Emma Watson: Well, his beautiful girlfriend is sitting on the other side of the [press conference] room so no, I don’t think so. My 12-year-old self would say yes, but my 21-year-old self, no.

Q. Do you feel any role model pressure associated with playing such a big role for so long?
Emma Watson: I think Hermione is such an incredible young woman so growing up alongside her definitely pushed me and made me a better person and me work harder, just as a result of comparing myself with her literally every day. I feel so privileged to have played her and got to be her. In terms of the role model thing… someone who I admire very much said to me recently, “The cleanest way to live as a human being and as an artist is to always be true to yourself and always honest.” I think that’s the best way to live and I will try to do that first and foremost and secondly if that makes me a role model it’s very flattering, but yes, it’s been amazing and I feel very lucky to have played her and been associated with her.

Q. What was the best memory you’ve taken away from the whole experience? What proved most challenging? And what does the character of Hermione mean to you?
Emma Watson: I think getting to work with Helena Bonham Carter, both when she tortured me and when we got to work together with her playing me essentially. We had so much fun and I just really enjoyed working with her. As for the most challenging, I was lucky in a way in this film because the film deals with loss and I was so emotional anyway with how I felt about it all ending that I was doing my own grieving, saying goodbye to Dan and saying goodbye to Harry weirdly mirrored each other so I was able to bring a lot of that to the role.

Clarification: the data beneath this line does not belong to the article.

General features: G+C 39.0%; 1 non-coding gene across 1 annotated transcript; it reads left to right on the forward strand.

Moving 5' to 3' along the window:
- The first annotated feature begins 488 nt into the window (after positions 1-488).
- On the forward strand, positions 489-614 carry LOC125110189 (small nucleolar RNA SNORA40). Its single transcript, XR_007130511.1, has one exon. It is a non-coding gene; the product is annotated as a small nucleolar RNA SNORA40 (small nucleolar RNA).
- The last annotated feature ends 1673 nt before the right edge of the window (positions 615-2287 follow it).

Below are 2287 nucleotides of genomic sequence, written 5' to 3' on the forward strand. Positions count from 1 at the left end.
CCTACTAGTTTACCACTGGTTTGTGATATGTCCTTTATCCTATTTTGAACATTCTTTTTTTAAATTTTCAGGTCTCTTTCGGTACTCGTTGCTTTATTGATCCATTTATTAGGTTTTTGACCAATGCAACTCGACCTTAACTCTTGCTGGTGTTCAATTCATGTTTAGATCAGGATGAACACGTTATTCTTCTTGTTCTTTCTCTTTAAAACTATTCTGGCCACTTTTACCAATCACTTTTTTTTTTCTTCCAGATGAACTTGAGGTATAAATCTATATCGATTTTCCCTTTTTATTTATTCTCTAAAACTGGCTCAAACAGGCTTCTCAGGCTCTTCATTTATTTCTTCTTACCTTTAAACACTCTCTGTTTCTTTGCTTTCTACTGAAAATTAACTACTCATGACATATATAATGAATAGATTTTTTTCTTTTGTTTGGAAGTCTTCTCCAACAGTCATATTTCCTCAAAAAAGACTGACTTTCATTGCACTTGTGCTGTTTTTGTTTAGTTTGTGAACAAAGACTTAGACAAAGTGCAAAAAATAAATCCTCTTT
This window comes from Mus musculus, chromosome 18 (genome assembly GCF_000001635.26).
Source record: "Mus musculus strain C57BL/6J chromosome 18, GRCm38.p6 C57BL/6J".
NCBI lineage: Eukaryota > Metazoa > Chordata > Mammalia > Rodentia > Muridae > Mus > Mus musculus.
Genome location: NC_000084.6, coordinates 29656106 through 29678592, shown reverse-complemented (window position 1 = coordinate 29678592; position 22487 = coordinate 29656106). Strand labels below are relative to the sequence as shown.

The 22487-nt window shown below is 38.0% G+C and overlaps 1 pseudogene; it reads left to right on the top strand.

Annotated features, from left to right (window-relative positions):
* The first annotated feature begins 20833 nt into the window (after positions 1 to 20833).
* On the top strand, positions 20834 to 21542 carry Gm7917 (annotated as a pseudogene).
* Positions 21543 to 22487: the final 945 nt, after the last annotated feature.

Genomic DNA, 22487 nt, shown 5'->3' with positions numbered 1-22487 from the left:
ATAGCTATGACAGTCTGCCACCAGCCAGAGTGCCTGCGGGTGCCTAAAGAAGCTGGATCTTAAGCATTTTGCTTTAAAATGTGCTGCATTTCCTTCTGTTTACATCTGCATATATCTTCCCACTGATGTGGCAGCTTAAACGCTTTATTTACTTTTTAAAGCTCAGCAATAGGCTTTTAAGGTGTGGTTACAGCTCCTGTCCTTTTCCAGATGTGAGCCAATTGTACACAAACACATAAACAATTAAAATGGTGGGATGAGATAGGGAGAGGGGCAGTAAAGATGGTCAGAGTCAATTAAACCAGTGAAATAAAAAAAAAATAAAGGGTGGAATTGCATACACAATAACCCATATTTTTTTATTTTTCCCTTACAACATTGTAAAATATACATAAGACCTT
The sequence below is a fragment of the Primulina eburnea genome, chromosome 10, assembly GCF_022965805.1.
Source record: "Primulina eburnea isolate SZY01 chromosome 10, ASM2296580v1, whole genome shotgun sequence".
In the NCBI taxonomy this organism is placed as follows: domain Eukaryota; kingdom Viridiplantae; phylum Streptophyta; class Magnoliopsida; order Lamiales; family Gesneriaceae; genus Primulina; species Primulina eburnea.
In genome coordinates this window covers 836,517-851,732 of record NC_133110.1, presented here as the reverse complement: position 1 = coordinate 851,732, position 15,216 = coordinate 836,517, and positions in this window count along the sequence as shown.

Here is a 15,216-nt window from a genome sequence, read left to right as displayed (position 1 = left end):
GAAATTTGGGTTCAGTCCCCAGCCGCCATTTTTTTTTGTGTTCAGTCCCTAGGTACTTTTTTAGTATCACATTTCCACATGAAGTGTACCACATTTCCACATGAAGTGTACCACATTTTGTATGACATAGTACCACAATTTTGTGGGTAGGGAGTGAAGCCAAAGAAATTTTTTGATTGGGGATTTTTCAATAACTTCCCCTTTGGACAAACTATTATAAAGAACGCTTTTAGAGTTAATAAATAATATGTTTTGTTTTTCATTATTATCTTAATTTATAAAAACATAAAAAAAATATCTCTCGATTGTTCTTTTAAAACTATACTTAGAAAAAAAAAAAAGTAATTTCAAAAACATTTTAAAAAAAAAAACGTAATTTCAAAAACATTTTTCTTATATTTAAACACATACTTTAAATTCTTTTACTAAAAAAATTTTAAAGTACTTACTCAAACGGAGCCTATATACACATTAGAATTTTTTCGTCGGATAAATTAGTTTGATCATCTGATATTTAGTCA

And what does Hermione mean to me? Well, what doesn’t she mean to me? She’s been like a sister or someone I really know and when people ask what I’ll miss the most, of course I will miss the people, but I will actually miss just being her. Coming to work every day and be this girl that lives in this magical world and gets to go on the adventures that she goes on, that’s quite devastating. I’ll miss wandering around Stuart Craig’s sets and having these two [Dan and Rupert] as friends, it has been great.

Q. Are you disappointed at the lack of award recognition for these films?
Emma Watson: Well, these books are just so loved, the fans of these books were the most discerning critics and the fact that they’ve really embraced the series that we made and there are pretty much no complaints – everyone seems to love [them] and think they’re true to that. I just don’t think there’s any better reward than that, than that we’ve satisfied them.

Q. What’s your personal favourite line that your character uttered?
Emma Watson: My favourite line is: “Well, I’m going to bed before either of you come up with another clever idea to get us killed, or worse, expelled.” I remember getting so much joy out of saying that line, I must have been about 11 or 12 at the time and it just seemed the wittiest, cleverest line.

Read our interview with Daniel Radcliffe

Read our interview with Rupert Grint and Tom Felton